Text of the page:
Q&A with Nicola Buxton on Arthouse Project
Nicola buxton is the design manager at hux. here she talks about a recent project for a timeless contemporary apartment home in kings cross.
Q: congratulations on THE arthouse project. Please give us an introduction TO the project.
A: We worked with Katie McCrum and her team on this Arthouse project in Kings Cross. They provided us with a detailed brief and design intent which we then developed and advised on technical details. The apartment home was redesigned and styled for a family living abroad at the time. To suit their needs as a family, we created a bespoke kitchen, wardrobes, a shelving unit and a dressing table that maximise storage space. The colour palette is soft and muted, combining different textured finishes to create a luxurious and timeless feel.
Q: Please tell us about the kitchen
A: The kitchen sits on one wall in the main living space of the flat, directly behind a seating area where the clients would watch the TV and relax. It has all the necessary appliances, including an induction hob with an integrated extraction hood, a built-in microwave oven, a fridge freezer, a single oven, and a tap with an undermount sink. The contemporary kitchen design features a mix of micro-shaker and flush door designs. We used a satin spray finish for the kitchen’s external finish to match the contemporary door styles.
We mixed plant-on handles with an integrated handle by chamfering the edge of the base cabinet doors. The handleless base cabinets work well in a small kitchen and keep the design minimalist and understated. The Joseph Giles brushed brass handles fit perfectly with the brass tap to bring modern luxury into the kitchen. The client wanted a simple, white stone to match the light feel of the cabinetry. Caesarstone Frosty Carrina is an ivory white composite worktop with minimal grey veining.
To break up the run of wall cabinets, we installed a grey-toned timber effect Xylocleaf shelf with an antique mirrored back panel. The mirror adds dimension to the kitchen, while the bronze tone contrasts with the light colour of the cabinetry. We paired the Little Greene French Grey Pale No.161 externals with a grey Egger MFC for the internal cabinets. Egger is a hardwearing, easy-to-clean, cost-effective finish, great for kitchens.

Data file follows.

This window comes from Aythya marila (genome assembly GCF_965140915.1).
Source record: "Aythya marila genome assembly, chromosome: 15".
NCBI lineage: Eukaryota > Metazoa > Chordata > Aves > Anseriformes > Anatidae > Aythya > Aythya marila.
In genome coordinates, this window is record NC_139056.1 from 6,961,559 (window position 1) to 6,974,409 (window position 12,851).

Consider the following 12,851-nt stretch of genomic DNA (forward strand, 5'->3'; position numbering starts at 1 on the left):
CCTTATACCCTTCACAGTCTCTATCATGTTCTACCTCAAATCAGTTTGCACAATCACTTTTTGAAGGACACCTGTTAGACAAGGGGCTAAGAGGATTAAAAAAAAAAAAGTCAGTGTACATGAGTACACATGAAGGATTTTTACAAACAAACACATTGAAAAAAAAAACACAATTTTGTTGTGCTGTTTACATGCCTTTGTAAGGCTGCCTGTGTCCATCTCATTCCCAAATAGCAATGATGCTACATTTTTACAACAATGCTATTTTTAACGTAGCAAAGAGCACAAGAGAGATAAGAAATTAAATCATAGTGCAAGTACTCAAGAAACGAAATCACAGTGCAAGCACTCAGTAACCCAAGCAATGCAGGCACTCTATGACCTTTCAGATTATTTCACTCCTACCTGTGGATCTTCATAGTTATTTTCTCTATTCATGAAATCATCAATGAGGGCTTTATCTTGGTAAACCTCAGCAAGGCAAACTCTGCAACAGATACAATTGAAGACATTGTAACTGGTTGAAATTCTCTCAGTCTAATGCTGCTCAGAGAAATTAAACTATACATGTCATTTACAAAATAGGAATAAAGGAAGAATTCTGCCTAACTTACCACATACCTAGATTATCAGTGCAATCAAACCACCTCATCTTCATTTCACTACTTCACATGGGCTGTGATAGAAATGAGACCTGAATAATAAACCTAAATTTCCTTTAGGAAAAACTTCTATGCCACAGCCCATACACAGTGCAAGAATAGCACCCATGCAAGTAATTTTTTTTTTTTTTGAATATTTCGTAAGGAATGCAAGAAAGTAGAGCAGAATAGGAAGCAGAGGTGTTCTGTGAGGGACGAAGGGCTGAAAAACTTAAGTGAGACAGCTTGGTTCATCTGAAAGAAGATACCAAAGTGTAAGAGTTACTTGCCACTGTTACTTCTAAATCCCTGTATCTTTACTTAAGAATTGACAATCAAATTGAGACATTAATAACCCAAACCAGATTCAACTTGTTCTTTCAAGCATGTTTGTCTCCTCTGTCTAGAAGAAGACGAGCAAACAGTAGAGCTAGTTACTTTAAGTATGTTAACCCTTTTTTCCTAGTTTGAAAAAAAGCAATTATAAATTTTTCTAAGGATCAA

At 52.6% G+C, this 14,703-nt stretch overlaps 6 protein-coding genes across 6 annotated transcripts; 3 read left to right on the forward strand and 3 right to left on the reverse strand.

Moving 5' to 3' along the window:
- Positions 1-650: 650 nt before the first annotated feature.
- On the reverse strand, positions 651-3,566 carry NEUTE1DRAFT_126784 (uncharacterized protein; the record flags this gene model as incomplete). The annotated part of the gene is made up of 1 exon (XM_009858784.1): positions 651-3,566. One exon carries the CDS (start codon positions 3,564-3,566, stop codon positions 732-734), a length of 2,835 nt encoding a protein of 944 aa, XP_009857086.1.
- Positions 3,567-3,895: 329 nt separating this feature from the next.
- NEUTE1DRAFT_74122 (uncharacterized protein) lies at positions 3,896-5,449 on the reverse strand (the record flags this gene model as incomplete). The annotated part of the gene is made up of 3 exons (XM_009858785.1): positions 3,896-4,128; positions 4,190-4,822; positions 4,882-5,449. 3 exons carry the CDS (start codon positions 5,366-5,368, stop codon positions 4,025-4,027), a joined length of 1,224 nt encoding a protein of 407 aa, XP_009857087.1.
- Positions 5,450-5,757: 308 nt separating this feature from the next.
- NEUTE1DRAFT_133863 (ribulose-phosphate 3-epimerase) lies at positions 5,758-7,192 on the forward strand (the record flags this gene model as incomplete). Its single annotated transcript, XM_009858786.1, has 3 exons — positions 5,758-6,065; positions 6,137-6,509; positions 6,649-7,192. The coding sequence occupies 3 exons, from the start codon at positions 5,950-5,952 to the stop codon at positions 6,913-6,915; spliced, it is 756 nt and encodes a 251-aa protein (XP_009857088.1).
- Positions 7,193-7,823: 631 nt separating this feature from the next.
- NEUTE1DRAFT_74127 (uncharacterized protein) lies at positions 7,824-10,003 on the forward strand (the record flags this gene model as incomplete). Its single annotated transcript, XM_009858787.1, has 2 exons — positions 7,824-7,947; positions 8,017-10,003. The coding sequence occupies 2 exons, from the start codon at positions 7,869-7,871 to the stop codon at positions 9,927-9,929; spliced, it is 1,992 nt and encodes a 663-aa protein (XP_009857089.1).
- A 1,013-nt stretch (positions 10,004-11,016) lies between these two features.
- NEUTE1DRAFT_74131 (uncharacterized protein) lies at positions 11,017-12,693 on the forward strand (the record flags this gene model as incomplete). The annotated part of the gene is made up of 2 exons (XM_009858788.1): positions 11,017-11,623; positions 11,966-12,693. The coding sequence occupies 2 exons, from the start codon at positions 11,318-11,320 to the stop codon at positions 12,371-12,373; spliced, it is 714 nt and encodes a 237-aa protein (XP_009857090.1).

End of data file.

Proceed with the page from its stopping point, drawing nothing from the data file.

The wardrobe doors were flush with recessed Joseph Giles handles. We installed large silver mirrors on two wardrobe doors. This helped make the rooms look bigger and allowed light to flow around the room.
We worked closely with the interior designers to minimise visible join lines on scribes and the shaker frames and to specify the grain direction of the laminates, particularly on the dressing table.
The dressing table drawers were constructed from two different laminate boards recessed into one another and edged to conceal the joins. We used the two complimentary Xylocleafs and contemporary micro-shaker door style to achieve an inset fabric panel look for the drawer fronts.
Q: Did you have any particular challenge that you were able to find the solution for?
A: At the start of the project, there were some existing wardrobes that the client wanted us to evaluate whether we could retain the carcasses and sliding door mechanisms and only replace the doors. We usually don’t recommend retrofitting new doors to old carcasses as we believe you will achieve a better finished product by replacing the carcasses and doors.
However, with instances like this, we would always recommend a thorough investigation of existing cabinetry and hardware. We visited the site multiple times to review the state of the existing carcasses and sliding door mechanisms. As a result, we were able to retain the existing carcasses in two rooms and reuse one of the sliding door mechanisms. We did decide that we needed to replace one of the sliding door mechanisms, which gave us more control over the design and construction of the doors.
Q: What’s your favourite memory when working on the project?
A: It was wonderful to see the joinery installed and completed with Katie McCrum when she styled the flat for the client’s arrival. After looking at the designs in detail on SketchUp and seeing the joinery in person, you can imagine the clients living in the spaces and enjoying the cabinetry we have installed. 3D modelling is an enormously valuable tool; however, seeing and feeling the different material combinations was a memorable moment.